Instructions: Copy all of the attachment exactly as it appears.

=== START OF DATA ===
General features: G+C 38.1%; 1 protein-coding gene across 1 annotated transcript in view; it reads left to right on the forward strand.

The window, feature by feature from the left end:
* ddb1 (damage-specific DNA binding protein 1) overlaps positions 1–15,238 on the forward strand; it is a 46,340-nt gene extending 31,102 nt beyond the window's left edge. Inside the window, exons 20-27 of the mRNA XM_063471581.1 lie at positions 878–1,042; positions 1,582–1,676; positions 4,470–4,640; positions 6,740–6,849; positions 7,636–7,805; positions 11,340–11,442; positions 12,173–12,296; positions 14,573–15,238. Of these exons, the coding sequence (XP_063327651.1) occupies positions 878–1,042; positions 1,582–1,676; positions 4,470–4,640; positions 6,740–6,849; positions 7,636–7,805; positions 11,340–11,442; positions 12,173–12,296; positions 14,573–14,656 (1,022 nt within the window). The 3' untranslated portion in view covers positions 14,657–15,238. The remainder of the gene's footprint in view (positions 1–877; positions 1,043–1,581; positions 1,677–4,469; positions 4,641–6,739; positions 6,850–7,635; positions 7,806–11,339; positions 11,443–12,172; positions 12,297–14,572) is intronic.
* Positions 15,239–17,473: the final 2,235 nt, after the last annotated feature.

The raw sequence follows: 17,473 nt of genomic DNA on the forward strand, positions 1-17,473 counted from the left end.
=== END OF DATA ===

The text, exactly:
General features: G+C 38.1%; 1 protein-coding gene across 1 annotated transcript in view; it reads left to right on the forward strand.

The window, feature by feature from the left end:
* ddb1 (damage-specific DNA binding protein 1) overlaps positions 1–15,238 on the forward strand; it is a 46,340-nt gene extending 31,102 nt beyond the window's left edge. Inside the window, exons 20-27 of the mRNA XM_063471581.1 lie at positions 878–1,042; positions 1,582–1,676; positions 4,470–4,640; positions 6,740–6,849; positions 7,636–7,805; positions 11,340–11,442; positions 12,173–12,296; positions 14,573–15,238. Of these exons, the coding sequence (XP_063327651.1) occupies positions 878–1,042; positions 1,582–1,676; positions 4,470–4,640; positions 6,740–6,849; positions 7,636–7,805; positions 11,340–11,442; positions 12,173–12,296; positions 14,573–14,656 (1,022 nt within the window). The 3' untranslated portion in view covers positions 14,657–15,238. The remainder of the gene's footprint in view (positions 1–877; positions 1,043–1,581; positions 1,677–4,469; positions 4,641–6,739; positions 6,850–7,635; positions 7,806–11,339; positions 11,443–12,172; positions 12,297–14,572) is intronic.
* Positions 15,239–17,473: the final 2,235 nt, after the last annotated feature.

The raw sequence follows: 17,473 nt of genomic DNA on the forward strand, positions 1-17,473 counted from the left end.